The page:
If you’re wondering, fan service includes callbacks, so be prepared to take a trip down Marvel’s memory lane with cameos and host of Easter eggs

And since many MCU films inject a modicum of humor with many of its entries, it’s interesting to see Hemsworth go all in with the laughs. The Thor films have inched closer to comedy with each successive solo Thor title, but Endgame provides a bumbling version to the God of Thunder. Hemsworth is up to task since he’s proven he can be funny, but his total immersion here may have gone too far.

There is a portion of the story which I don’t want to reveal, but I must comment on it because Endgame uses it as a punchline while reveling in it. You’ll know what I’m referring to when you see it (Endgame looks like a combination of Star Trek IV: The Voyage Home and Ocean’s Eleven), but it’s worth mentioning since it’s always been the MCU’s M.O. to poke fun of themselves by embracing exactly the thing they’re mocking. Mostly it works, mainly because certain characters refer to popular real-life films to support/refute their claims. It’s part of what gives MCU films their charm and it’s certain it will remain a part of future Marvel releases.

One interesting drawback is the action. Despite a 181-minute running time the action isn’t as plentiful. In my opinion, that is a good thing, although the action itself is not. There remain hard-to-follow sequences, and the CGI overload during the final act looks like a slightly improved version of Ready Player One’s epic final battle. We’re more invested, so I can forgive its shortcomings, but the action could’ve been better.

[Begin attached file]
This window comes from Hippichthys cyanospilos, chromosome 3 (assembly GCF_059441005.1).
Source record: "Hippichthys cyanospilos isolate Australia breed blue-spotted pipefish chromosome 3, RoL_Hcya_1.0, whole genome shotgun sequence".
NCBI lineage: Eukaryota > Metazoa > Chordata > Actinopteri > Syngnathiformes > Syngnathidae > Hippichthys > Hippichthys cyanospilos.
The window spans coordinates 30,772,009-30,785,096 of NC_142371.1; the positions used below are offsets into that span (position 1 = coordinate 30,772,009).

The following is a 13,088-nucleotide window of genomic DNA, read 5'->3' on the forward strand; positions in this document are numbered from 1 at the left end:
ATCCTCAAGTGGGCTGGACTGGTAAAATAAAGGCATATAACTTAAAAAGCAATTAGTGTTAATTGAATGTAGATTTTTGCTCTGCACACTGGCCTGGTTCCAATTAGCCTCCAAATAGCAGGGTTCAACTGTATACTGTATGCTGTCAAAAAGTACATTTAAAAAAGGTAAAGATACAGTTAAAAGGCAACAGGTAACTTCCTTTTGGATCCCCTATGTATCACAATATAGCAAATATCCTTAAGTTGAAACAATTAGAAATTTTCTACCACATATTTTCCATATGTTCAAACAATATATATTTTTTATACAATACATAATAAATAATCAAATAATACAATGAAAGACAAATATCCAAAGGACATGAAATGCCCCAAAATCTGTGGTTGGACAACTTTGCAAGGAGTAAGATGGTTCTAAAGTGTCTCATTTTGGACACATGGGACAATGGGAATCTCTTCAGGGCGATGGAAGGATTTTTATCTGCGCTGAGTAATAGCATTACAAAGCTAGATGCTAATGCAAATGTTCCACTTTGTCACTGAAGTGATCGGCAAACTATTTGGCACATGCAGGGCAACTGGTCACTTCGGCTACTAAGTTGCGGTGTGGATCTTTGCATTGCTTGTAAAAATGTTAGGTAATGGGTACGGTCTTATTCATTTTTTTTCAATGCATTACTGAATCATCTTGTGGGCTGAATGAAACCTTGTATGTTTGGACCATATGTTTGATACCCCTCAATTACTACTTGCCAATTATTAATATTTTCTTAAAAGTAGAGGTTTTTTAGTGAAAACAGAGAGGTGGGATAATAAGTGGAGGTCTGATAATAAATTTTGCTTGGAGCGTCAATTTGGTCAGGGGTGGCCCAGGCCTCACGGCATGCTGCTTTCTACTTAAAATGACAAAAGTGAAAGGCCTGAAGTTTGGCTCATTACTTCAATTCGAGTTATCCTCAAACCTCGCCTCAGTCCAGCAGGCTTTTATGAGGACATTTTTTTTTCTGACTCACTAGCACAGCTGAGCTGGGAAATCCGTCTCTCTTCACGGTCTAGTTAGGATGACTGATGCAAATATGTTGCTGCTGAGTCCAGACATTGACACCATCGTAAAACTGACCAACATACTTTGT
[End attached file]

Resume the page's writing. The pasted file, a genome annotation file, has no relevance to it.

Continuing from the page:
Endgame is the culmination of all things Marvel and I can’t help but marvel at what they’ve accomplished. There is plenty to admire since the Russos were able to meet some incredibly lofty expectations. But there’s something missing. I’m not sure what it is – maybe the runtime is too long (the slower pace meant you felt every minute tick away); or maybe the stark contrast from an action heavy part 1 to a methodical part 2 was too unexpected. I feel, though, there are some shoehorned storylines and endings which didn’t work, and clearly there are scenes which exist solely to excite viewers. That’s frustrating because after 11 years I expect things to happen more organically. But with it being a conclusion film I simply came in with unfair expectations because, honestly, I care about these characters.

So regardless of the ending, Endgame has the feeling of a break-up you knew was coming. It’s still going to sting despite knowing it’s for the best, but you have trouble accepting it.

I’m going to have a tough time accepting a lot of what went down in Endgame, but I’ll get over it. It’s still a fantastic and entertaining film but it doesn’t best Infinity War and all its beautiful chaos. But the Russos gave our heroes back their character, and that’s something I can appreciate.

Excelsior, Marvel. This end is bittersweet.

4 stars out of 5